MADRID (Reuters) - Muted celebrations on Tuesday greeted the draw for Spain's annual El Gordo lottery, with the usual live audience absent from Madrid's Royal Theatre and COVID curbs also thinning the often flamboyantly dressed crowds outside to a handful of onlookers.
Continuing a two-centuries-old tradition that kicks off the festive season, children sang out the winning numbers, including a first prize potentially worth 688 million euros ($842 million).
"We didn't want to miss this chance to be here and feel, although from a distance, the magic of the children and the balls being drawn - and hoping to win a prize," said Juan Lopez, 39, dressed as a bishop, outside the theatre before the draw.
Spain's capital is an epicentre of the coronavirus in a country where it has infected more than 1,800,000 people and killed close to 50,000 - one of Europe's worst outbreaks. Nighttime curfews are in place across the country and there are tight restrictions on public gatherings.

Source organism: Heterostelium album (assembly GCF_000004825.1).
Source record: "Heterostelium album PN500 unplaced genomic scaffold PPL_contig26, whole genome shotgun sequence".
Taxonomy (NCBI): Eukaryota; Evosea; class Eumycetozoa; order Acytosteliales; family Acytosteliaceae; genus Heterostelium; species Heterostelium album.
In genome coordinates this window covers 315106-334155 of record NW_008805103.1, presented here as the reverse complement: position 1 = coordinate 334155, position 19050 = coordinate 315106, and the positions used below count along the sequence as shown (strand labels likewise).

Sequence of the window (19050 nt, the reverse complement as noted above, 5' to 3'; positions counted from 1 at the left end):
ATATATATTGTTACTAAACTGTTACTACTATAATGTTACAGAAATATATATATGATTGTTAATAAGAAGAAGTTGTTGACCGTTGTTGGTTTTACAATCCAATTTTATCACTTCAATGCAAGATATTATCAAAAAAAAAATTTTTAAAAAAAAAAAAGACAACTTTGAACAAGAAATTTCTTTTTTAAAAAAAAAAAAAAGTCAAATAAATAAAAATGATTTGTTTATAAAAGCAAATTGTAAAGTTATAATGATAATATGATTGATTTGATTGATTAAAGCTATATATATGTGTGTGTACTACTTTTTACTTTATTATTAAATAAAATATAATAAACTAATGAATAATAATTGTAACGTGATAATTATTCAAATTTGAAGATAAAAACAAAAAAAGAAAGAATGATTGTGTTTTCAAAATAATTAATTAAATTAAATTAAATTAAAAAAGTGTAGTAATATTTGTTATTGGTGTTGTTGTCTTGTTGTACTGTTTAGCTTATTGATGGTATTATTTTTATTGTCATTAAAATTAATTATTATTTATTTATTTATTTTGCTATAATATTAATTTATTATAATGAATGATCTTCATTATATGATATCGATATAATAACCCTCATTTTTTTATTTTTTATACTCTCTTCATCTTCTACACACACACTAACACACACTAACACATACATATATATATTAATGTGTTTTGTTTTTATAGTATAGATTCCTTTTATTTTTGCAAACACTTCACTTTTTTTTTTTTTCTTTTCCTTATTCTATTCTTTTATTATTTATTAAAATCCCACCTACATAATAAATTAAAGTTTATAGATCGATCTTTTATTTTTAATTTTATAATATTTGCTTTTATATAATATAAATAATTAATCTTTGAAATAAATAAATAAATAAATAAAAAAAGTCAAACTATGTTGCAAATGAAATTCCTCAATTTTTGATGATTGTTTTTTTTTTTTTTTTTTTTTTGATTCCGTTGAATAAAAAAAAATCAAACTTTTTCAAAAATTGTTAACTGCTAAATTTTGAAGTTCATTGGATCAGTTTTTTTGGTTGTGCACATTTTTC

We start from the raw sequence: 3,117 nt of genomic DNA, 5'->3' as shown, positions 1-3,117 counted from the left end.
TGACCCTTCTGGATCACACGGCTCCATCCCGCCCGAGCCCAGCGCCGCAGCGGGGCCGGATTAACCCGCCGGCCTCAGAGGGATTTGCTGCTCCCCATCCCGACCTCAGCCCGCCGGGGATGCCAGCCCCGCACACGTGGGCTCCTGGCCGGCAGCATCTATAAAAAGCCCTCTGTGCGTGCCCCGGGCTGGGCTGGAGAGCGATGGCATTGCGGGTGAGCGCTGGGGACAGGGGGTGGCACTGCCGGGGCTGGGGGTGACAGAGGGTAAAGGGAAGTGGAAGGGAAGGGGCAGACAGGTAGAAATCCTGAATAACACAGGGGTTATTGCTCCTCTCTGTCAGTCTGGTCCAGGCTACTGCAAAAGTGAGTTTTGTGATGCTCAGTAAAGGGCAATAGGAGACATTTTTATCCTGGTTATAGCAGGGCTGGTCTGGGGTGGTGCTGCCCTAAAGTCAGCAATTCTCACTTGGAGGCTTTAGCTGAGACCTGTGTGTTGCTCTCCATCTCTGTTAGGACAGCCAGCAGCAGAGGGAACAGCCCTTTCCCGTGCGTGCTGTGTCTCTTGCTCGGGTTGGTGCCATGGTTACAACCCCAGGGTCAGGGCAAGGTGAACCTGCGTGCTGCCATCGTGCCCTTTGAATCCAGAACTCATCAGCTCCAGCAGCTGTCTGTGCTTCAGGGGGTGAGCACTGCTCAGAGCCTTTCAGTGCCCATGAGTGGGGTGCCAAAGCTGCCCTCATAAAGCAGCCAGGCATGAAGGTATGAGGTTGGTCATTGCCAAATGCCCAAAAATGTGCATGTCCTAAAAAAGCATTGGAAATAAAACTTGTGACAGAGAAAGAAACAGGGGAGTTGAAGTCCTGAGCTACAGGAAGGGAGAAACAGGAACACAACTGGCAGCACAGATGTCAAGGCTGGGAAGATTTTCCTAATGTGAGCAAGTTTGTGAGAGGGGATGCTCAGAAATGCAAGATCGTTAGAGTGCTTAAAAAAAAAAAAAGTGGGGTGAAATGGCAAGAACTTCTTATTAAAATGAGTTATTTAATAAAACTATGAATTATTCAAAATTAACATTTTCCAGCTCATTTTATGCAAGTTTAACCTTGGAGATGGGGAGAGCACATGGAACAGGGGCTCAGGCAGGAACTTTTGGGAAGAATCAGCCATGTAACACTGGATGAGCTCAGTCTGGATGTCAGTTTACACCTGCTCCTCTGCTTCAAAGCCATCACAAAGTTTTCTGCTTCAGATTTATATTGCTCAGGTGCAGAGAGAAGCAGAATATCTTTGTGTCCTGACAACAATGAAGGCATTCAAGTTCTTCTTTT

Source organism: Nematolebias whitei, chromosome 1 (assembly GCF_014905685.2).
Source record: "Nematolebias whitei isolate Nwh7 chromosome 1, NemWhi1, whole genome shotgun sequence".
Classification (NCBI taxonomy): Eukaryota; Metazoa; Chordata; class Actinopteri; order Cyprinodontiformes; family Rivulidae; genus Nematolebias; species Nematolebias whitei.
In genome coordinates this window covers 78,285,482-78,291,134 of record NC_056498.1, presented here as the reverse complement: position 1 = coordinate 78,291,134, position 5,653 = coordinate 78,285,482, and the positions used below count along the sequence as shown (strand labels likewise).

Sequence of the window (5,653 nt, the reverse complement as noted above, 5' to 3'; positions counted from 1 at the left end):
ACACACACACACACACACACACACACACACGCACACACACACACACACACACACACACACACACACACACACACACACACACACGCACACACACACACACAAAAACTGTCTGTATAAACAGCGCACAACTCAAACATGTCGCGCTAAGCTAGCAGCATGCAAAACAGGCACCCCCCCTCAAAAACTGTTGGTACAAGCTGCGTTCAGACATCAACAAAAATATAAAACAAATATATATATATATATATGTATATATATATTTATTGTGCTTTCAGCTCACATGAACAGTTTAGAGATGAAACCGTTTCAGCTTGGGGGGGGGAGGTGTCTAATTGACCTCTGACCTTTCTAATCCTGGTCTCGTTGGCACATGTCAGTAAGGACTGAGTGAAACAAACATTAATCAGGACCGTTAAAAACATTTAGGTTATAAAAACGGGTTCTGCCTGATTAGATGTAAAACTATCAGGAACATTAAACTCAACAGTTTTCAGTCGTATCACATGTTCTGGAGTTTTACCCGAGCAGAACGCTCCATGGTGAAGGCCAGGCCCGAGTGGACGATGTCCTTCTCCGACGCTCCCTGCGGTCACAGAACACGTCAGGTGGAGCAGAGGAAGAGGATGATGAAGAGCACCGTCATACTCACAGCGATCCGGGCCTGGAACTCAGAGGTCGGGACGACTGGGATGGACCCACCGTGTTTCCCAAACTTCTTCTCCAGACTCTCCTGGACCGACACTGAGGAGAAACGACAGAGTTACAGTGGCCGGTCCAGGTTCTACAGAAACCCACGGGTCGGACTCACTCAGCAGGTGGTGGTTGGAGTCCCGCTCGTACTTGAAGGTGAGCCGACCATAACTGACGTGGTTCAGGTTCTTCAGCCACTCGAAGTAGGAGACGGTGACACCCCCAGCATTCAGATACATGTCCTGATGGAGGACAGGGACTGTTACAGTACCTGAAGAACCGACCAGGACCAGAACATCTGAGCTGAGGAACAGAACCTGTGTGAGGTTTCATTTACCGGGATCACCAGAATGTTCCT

This year's El Gordo prize fund totalled 2.4 billion euros.
Most people buy small fractions of full tickets, with the most common purchase, a 20 euro share, offering a top prize of 400,000 euros ($490,000).
With COVID closing bars and offices for much of the year, the lottery raised 2.6 billion euros in sales, 11% less than last year, the state body that runs it said.
Shares in this year's first prize ticket, 72897, were sold by kiosks in many cities. One of this year's most sought-after numbers - 14320, to mark the country's March 14 lockdown - won nothing.
($1 = 0.8171 euros)
(Reporting by Emma Pinedo; Additional Reporting by Silvio Castellanos and Guillermo Martinez; Editing by Andrei Khalip and John Stonestreet)